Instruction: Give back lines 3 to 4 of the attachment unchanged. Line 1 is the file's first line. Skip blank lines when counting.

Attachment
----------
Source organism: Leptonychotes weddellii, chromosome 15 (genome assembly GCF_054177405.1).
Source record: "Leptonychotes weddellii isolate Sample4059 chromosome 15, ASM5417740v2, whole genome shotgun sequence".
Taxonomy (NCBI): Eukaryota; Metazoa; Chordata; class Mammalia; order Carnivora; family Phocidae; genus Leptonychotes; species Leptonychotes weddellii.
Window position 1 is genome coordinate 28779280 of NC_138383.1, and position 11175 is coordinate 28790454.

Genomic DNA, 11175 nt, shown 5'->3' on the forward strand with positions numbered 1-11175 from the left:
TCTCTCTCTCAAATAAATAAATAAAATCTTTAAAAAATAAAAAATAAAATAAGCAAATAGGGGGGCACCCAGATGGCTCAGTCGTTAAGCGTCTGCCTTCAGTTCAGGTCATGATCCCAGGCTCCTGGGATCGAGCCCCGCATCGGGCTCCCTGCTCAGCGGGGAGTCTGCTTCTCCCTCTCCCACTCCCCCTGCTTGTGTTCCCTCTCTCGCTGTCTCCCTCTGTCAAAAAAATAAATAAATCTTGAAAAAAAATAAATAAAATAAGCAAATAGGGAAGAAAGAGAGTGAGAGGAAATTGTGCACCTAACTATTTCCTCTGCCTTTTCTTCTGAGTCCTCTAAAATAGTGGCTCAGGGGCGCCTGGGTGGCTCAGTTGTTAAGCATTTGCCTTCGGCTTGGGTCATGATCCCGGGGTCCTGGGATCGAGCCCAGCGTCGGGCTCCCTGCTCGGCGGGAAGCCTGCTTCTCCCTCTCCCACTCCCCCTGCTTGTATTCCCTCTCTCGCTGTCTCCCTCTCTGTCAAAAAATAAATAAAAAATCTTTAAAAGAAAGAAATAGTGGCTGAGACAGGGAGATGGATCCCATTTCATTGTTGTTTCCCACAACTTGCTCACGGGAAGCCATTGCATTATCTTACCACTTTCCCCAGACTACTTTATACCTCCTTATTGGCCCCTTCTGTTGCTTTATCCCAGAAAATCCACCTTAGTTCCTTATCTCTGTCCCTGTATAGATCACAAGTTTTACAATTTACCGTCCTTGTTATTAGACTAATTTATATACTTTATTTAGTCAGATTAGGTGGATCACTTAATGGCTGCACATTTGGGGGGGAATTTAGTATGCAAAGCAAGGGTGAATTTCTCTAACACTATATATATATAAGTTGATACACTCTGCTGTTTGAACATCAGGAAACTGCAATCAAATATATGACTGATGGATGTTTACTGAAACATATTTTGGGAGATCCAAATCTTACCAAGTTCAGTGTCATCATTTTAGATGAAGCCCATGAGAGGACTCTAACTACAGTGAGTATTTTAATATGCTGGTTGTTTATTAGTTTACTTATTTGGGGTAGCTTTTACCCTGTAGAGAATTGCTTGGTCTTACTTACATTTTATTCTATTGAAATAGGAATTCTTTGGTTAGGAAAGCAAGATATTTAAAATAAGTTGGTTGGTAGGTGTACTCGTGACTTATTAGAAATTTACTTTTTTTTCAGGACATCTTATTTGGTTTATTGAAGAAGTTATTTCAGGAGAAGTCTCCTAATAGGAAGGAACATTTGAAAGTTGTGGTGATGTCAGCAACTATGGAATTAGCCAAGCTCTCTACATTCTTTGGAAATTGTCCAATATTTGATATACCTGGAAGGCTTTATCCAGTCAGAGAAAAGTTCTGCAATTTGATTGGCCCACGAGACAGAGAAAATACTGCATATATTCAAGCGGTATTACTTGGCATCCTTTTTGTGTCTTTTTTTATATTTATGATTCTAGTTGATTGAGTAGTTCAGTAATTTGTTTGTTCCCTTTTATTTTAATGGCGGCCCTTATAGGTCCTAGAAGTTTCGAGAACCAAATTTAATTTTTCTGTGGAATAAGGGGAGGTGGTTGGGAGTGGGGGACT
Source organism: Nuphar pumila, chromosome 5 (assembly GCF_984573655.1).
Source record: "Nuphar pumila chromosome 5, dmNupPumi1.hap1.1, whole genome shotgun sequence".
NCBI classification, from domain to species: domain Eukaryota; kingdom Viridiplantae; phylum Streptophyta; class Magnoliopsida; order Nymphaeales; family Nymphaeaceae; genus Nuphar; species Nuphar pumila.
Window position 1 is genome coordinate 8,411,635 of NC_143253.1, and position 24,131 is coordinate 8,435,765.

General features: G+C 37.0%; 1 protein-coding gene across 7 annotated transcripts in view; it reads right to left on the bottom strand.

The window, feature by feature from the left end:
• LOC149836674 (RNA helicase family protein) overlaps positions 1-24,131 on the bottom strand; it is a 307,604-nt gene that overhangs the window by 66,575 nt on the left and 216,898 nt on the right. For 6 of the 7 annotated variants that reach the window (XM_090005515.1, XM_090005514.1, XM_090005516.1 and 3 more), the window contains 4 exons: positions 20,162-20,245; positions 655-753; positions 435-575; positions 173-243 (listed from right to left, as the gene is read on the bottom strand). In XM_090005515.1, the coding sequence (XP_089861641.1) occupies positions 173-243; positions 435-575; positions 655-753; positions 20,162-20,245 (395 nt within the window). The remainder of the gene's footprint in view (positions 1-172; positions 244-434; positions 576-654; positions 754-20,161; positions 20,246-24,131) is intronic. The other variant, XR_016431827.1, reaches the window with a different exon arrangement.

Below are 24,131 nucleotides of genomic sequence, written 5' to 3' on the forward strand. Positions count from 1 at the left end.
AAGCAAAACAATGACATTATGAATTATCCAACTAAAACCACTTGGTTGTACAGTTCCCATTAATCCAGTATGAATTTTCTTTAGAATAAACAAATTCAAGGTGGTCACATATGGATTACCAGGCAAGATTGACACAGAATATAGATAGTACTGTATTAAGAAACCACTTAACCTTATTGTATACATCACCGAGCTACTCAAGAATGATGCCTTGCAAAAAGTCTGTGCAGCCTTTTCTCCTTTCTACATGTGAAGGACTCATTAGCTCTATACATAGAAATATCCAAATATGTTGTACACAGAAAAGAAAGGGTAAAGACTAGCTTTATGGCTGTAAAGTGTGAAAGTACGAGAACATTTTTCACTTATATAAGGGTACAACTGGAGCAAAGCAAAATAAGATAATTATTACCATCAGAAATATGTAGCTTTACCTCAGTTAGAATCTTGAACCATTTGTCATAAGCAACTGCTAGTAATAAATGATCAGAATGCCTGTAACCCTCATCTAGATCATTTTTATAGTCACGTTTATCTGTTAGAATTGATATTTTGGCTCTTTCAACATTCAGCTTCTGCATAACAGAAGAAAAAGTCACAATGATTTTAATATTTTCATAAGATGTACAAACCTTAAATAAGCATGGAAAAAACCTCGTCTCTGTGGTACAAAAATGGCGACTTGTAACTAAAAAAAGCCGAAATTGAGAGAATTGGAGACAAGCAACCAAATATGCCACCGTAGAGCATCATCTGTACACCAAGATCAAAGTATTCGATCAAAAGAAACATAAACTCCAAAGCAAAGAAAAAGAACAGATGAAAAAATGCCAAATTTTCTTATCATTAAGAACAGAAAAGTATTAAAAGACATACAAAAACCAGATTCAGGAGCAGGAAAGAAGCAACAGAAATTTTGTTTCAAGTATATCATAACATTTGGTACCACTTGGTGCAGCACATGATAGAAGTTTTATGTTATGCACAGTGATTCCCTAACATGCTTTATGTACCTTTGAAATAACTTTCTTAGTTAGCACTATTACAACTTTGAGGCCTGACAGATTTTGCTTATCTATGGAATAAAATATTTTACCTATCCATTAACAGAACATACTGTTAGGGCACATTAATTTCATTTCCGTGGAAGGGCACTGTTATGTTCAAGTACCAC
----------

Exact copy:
Taxonomy (NCBI): Eukaryota; Metazoa; Chordata; class Mammalia; order Carnivora; family Phocidae; genus Leptonychotes; species Leptonychotes weddellii.
Window position 1 is genome coordinate 28779280 of NC_138383.1, and position 11175 is coordinate 28790454.